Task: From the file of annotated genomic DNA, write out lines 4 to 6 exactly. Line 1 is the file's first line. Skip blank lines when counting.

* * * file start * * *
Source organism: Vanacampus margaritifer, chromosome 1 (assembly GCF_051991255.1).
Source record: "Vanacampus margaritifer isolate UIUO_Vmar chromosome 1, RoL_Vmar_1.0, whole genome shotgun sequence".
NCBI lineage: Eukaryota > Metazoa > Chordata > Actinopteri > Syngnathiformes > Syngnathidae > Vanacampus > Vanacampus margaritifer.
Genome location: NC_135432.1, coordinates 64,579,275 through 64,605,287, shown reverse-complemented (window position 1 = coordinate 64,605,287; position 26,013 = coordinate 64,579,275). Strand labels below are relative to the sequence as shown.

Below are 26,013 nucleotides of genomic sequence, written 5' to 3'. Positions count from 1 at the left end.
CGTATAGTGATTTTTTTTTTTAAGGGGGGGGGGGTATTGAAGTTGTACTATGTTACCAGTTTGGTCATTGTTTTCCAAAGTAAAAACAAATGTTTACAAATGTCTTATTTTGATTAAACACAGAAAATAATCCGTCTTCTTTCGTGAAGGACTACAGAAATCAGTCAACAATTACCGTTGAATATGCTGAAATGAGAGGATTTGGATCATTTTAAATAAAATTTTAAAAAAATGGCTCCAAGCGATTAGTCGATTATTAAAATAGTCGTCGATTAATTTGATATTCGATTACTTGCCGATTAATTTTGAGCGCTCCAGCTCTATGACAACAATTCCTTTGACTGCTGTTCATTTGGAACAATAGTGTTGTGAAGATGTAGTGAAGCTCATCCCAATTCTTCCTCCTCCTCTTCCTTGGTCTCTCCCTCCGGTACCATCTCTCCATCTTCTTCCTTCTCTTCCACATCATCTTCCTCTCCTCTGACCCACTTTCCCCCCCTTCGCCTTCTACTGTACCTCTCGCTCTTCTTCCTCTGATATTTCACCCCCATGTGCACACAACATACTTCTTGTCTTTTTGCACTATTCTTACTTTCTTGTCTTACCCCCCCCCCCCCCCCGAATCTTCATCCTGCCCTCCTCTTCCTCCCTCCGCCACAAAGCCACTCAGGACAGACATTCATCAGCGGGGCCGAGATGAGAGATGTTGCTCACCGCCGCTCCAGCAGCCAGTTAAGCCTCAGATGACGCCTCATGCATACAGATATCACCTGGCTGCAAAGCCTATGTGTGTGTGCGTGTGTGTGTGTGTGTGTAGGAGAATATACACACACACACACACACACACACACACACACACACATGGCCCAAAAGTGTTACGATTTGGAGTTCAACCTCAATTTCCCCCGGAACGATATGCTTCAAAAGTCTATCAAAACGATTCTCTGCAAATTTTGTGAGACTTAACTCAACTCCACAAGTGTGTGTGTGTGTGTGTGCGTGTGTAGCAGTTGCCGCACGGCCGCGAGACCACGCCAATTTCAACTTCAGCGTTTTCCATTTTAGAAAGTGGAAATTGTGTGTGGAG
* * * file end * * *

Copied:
Genome location: NC_135432.1, coordinates 64,579,275 through 64,605,287, shown reverse-complemented (window position 1 = coordinate 64,605,287; position 26,013 = coordinate 64,579,275). Strand labels below are relative to the sequence as shown.

Below are 26,013 nucleotides of genomic sequence, written 5' to 3'. Positions count from 1 at the left end.
CGTATAGTGATTTTTTTTTTTAAGGGGGGGGGGGTATTGAAGTTGTACTATGTTACCAGTTTGGTCATTGTTTTCCAAAGTAAAAACAAATGTTTACAAATGTCTTATTTTGATTAAACACAGAAAATAATCCGTCTTCTTTCGTGAAGGACTACAGAAATCAGTCAACAATTACCGTTGAATATGCTGAAATGAGAGGATTTGGATCATTTTAAATAAAATTTTAAAAAAATGGCTCCAAGCGATTAGTCGATTATTAAAATAGTCGTCGATTAATTTGATATTCGATTACTTGCCGATTAATTTTGAGCGCTCCAGCTCTATGACAACAATTCCTTTGACTGCTGTTCATTTGGAACAATAGTGTTGTGAAGATGTAGTGAAGCTCATCCCAATTCTTCCTCCTCCTCTTCCTTGGTCTCTCCCTCCGGTACCATCTCTCCATCTTCTTCCTTCTCTTCCACATCATCTTCCTCTCCTCTGACCCACTTTCCCCCCCTTCGCCTTCTACTGTACCTCTCGCTCTTCTTCCTCTGATATTTCACCCCCATGTGCACACAACATACTTCTTGTCTTTTTGCACTATTCTTACTTTCTTGTCTTACCCCCCCCCCCCCCCCGAATCTTCATCCTGCCCTCCTCTTCCTCCCTCCGCCACAAAGCCACTCAGGACAGACATTCATCAGCGGGGCCGAGATGAGAGATGTTGCTCACCGCCGCTCCAGCAGCCAGTTAAGCCTCAGATGACGCCTCATGCATACAGATATCACCTGGCTGCAAAGCCTATGTGTGTGTGCGTGTGTGTGTGTGTGTGTAGGAGAATATACACACACACACACACACACACACACACACACACACATGGCCCAAAAGTGTTACGATTTGGAGTTCAACCTCAATTTCCCCCGGAACGATATGCTTCAAAAGTCTATCAAAACGATTCTCTGCAAATTTTGTGAGACTTAACTCAACTCCACAAGTGTGTGTGTGTGTGTGTGCGTGTGTAGCAGTTGCCGCACGGCCGCGAGACCACGCCAATTTCAACTTCAGCGTTTTCCATTTTAGAAAGTGGAAATTGTGTGTGGAG